Navigating what comes next isn’t easy, but in my post today for Dark Reading are five takeaways from Forrester’s analysis that might help identify some pathways to success.

Dark Reading: Typosquatting Wave Shows No Signs of Abating

A spate of recent typosquatting attacks shows the scourge of this type of attack is still very much with us, even after decades of cyber defender experience with it.

Ever since the Internet became a commercial entity, hackers have been using it to impersonate businesses through a variety of clever means. And one of the most enduring of these exploits is the practice of typosquatting — i.e., using look-alike websites and domain names to lend legitimacy to social engineering efforts. In my latest post for Dark Reading, I talk about the recent series of attacks, why they continue to persist, and ways that enterprise security managers can try to prevent them from happening, although the fight isn’t an easy one.


Dark Reading: NSA’s Zero-Trust Guidelines Focus on Segmentation

Zero trust architectures are essential protective measures for the modern enterprise. The latest NSA guidance provides detailed recommendations on how to implement the networking angle of these measures.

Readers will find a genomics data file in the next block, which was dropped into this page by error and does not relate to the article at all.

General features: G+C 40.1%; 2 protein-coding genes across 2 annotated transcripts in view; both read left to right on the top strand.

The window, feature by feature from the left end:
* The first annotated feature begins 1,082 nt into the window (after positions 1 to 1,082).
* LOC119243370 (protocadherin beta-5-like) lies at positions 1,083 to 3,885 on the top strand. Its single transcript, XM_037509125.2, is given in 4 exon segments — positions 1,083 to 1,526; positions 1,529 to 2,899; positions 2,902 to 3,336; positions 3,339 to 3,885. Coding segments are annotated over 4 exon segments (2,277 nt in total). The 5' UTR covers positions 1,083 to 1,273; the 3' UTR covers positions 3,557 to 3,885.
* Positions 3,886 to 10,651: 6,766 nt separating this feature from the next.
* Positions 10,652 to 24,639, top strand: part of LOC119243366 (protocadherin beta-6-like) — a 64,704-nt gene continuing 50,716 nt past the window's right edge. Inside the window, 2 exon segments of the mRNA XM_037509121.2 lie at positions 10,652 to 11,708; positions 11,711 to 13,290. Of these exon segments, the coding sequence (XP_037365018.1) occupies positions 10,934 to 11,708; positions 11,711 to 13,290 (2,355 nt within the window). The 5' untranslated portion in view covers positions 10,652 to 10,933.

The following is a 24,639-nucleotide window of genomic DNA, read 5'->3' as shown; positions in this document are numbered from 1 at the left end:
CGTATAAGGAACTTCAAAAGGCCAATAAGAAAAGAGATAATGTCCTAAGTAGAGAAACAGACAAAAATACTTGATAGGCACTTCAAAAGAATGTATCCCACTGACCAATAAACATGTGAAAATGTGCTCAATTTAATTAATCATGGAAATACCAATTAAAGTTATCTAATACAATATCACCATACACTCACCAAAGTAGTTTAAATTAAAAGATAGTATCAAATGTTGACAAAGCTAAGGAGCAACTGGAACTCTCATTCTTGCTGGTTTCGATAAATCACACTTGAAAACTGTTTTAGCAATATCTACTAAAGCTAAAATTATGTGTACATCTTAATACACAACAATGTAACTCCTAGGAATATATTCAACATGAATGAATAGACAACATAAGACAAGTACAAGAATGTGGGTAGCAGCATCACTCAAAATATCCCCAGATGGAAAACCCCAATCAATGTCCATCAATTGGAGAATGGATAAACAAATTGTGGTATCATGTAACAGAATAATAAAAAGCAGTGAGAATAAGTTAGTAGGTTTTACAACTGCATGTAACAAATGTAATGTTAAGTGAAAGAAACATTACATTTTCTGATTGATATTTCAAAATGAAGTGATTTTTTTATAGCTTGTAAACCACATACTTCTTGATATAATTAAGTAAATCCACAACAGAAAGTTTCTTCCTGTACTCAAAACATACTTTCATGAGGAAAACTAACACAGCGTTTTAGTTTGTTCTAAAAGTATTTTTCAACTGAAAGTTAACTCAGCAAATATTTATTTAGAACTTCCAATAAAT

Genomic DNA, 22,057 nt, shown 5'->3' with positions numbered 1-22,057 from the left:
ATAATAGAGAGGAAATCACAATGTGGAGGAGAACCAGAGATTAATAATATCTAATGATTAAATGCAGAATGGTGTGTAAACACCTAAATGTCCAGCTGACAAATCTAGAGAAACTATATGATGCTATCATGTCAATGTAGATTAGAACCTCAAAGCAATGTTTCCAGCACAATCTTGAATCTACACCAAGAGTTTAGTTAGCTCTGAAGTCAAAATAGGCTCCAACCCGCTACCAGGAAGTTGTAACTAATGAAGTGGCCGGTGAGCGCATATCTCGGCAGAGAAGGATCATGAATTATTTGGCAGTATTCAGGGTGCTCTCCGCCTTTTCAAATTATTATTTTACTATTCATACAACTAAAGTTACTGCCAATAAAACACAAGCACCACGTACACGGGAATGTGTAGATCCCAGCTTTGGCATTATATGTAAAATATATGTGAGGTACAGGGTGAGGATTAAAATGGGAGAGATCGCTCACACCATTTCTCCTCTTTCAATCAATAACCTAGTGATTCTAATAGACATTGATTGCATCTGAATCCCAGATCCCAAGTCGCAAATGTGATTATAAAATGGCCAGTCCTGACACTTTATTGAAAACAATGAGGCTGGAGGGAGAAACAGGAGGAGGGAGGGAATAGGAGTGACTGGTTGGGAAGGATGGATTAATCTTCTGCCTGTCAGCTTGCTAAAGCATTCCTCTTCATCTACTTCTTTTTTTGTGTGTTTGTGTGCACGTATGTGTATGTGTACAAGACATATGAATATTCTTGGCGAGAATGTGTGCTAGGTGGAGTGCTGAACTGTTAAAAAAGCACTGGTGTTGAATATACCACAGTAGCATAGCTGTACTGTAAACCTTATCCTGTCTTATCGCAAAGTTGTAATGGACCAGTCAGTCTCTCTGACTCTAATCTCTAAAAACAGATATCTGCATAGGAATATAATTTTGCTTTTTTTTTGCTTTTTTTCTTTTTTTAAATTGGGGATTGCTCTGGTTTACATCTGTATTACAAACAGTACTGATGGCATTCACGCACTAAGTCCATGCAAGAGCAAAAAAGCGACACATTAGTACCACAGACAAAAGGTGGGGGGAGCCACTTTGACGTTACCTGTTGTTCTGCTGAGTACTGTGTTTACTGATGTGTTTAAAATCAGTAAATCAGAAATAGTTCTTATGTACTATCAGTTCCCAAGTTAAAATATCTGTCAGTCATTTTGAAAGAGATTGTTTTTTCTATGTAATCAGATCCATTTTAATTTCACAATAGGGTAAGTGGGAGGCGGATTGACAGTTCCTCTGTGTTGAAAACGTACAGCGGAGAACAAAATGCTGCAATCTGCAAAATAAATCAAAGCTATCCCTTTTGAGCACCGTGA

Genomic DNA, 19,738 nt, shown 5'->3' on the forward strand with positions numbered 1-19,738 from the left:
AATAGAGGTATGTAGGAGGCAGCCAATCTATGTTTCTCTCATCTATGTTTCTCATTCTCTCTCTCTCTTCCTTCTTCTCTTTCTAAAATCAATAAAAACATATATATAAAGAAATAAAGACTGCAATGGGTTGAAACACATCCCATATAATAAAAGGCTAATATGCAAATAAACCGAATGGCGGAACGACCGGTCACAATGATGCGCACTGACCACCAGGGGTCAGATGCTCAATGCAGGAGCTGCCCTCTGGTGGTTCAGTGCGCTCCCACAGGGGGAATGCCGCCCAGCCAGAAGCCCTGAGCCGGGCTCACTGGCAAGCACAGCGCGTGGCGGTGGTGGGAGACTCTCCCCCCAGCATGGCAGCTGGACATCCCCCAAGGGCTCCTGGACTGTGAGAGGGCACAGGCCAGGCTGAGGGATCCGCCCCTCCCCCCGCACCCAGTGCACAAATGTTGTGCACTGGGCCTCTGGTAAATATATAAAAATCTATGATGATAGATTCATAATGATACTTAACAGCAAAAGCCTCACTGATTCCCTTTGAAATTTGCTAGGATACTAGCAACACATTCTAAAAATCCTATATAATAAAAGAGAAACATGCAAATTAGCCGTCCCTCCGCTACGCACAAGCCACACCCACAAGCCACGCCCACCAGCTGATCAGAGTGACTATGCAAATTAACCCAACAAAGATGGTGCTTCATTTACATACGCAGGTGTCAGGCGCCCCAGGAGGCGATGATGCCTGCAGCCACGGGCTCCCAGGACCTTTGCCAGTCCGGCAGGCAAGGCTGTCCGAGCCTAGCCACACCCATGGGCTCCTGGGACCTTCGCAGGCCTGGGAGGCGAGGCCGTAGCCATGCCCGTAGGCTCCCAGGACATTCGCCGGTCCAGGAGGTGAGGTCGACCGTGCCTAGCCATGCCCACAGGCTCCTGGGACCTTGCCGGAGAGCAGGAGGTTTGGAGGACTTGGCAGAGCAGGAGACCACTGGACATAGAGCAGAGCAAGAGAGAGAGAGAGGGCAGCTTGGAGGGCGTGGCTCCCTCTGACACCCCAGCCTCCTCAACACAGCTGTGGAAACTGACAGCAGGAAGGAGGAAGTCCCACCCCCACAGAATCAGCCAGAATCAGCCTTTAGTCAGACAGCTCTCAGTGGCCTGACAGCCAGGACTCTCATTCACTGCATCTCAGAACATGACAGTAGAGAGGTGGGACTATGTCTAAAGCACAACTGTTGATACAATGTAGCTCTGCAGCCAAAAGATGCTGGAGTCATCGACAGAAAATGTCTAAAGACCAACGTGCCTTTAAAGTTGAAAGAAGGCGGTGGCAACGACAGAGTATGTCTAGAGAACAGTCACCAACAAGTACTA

As more workloads shift to the cloud by businesses, there is more need to adopt zero trust computing strategies. But the notion of “untrusted until verified” is still slow to catch on, although in some areas of the world, such as in the United Arab Emirates, zero trust adoption is accelerating.

To try to bridge the gap between desire and implementation and also provide a more concrete roadmap towards zero trust adoption, the US National Security Agency has been publishing a series of guidelines over the past few years, covering device protection and user access. The latest one was released this week concerning network security.

My story on what this means for zero trust is in Dark Reading today, and it can be found here.



Dark Reading: How CISA Fights Cyber Threats During Election Primary Season

When US election integrity and security took center stage as a political football after the 2020 Presidential race, the Cybersecurity and Infrastructure Security Agency (CISA) is doing what it can to dispel security concerns around this year’s trip to the polls.

CISA, along with several other organizations, has beefed up various cybersecurity support resources for elections in general, including more programs for state and local elections officials, and for volunteer poll workers. In my post for Dark Reading today, I describe some of these efforts and explain the unique combination of cyber and physical security needs to ensure our democracy continues with free and fair elections.